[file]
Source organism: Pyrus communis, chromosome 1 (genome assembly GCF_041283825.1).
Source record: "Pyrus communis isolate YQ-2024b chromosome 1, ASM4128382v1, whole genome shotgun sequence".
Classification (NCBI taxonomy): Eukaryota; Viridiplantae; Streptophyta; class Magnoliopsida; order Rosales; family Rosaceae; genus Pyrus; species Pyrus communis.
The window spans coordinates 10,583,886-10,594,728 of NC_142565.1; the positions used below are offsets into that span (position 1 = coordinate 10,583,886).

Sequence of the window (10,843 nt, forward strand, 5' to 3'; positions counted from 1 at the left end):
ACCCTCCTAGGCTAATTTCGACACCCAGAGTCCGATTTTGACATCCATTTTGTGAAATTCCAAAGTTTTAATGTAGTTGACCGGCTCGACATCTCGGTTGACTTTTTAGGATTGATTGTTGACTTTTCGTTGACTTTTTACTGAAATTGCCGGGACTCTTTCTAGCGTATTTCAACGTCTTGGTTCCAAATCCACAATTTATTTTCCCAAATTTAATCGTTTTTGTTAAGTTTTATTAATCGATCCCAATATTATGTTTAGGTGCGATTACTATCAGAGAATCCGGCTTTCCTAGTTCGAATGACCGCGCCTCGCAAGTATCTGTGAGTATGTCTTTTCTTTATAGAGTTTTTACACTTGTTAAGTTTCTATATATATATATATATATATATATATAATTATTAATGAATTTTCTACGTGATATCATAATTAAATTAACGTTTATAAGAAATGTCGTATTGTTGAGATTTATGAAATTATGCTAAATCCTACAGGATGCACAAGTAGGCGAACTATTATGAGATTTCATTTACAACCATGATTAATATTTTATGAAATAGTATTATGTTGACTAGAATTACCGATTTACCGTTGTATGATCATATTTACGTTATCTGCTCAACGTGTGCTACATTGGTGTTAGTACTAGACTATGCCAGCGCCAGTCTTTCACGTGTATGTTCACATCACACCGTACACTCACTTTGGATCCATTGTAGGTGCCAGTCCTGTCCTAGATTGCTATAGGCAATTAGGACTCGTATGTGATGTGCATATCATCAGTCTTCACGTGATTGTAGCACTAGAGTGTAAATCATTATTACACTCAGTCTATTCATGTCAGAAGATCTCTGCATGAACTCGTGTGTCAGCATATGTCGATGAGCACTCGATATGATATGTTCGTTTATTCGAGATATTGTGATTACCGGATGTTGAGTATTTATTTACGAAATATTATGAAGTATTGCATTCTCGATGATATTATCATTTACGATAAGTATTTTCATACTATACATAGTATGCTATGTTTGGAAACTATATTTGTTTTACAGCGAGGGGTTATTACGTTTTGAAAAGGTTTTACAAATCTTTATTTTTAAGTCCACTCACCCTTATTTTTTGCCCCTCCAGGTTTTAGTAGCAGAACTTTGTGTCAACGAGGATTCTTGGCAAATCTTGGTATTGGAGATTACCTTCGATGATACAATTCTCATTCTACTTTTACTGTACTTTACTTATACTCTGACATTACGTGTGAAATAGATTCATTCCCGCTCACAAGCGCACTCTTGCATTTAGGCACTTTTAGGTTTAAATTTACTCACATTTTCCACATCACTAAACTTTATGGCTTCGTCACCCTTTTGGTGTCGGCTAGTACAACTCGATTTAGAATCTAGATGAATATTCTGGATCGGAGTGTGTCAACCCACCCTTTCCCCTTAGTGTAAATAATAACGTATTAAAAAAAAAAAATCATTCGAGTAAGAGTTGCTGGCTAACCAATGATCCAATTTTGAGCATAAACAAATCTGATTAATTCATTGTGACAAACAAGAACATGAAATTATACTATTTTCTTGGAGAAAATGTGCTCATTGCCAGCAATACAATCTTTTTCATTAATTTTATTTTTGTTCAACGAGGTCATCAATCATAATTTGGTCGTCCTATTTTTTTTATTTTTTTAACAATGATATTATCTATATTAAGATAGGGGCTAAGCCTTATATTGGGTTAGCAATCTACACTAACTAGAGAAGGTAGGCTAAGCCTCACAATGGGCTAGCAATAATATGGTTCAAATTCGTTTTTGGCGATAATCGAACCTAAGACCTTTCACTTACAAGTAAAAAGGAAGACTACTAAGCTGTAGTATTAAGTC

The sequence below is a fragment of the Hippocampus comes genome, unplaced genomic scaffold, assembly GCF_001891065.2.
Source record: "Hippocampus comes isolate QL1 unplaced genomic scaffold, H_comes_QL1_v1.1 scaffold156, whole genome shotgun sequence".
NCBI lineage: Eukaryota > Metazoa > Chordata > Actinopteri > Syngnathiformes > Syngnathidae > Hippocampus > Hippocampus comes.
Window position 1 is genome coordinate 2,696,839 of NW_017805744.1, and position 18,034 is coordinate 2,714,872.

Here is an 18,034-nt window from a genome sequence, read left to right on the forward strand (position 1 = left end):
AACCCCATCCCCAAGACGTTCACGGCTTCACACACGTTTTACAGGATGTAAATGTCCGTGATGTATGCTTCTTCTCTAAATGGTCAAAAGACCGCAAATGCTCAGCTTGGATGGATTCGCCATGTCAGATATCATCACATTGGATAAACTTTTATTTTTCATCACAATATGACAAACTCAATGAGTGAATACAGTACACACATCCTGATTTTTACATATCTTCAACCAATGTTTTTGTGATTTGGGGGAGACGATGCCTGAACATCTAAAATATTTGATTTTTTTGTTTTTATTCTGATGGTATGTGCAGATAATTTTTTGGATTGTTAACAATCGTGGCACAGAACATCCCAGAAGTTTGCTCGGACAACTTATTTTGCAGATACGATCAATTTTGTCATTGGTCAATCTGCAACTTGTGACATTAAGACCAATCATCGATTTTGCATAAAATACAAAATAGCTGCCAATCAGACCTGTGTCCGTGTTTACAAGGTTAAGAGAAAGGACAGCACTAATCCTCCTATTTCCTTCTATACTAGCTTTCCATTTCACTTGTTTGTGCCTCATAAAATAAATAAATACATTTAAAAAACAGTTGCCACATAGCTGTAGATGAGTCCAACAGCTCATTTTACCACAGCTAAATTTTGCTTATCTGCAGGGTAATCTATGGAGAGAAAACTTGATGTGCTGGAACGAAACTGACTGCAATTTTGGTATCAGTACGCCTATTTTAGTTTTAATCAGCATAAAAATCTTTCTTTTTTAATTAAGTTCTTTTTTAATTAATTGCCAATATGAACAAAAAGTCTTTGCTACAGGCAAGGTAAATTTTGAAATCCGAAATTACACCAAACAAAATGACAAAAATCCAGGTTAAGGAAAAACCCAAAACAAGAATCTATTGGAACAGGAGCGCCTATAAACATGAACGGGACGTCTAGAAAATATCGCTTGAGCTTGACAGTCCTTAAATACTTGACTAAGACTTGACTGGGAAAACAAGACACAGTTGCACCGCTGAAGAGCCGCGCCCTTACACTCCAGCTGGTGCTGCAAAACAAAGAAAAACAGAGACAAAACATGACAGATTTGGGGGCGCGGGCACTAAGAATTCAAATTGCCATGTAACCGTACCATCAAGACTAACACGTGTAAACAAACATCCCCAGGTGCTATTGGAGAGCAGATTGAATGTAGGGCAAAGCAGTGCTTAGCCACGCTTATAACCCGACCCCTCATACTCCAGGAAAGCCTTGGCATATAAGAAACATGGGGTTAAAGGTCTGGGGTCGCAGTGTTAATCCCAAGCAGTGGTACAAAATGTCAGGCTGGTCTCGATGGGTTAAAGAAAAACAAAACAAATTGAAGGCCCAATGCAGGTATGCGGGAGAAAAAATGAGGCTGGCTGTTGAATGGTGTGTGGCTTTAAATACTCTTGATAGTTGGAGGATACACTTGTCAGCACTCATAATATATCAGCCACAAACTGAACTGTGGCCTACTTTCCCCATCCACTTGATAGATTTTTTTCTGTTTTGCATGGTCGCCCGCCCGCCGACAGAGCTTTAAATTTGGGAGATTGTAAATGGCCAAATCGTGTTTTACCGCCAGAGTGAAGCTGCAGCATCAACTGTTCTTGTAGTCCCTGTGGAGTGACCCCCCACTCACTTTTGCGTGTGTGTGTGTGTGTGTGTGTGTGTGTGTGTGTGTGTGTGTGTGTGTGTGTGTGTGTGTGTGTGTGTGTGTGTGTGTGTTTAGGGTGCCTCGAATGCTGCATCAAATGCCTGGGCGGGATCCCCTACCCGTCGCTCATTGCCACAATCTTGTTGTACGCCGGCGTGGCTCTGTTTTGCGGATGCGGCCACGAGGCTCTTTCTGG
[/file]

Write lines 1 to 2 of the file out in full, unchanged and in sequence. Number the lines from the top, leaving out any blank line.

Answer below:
Source organism: Pyrus communis, chromosome 1 (genome assembly GCF_041283825.1).
Source record: "Pyrus communis isolate YQ-2024b chromosome 1, ASM4128382v1, whole genome shotgun sequence".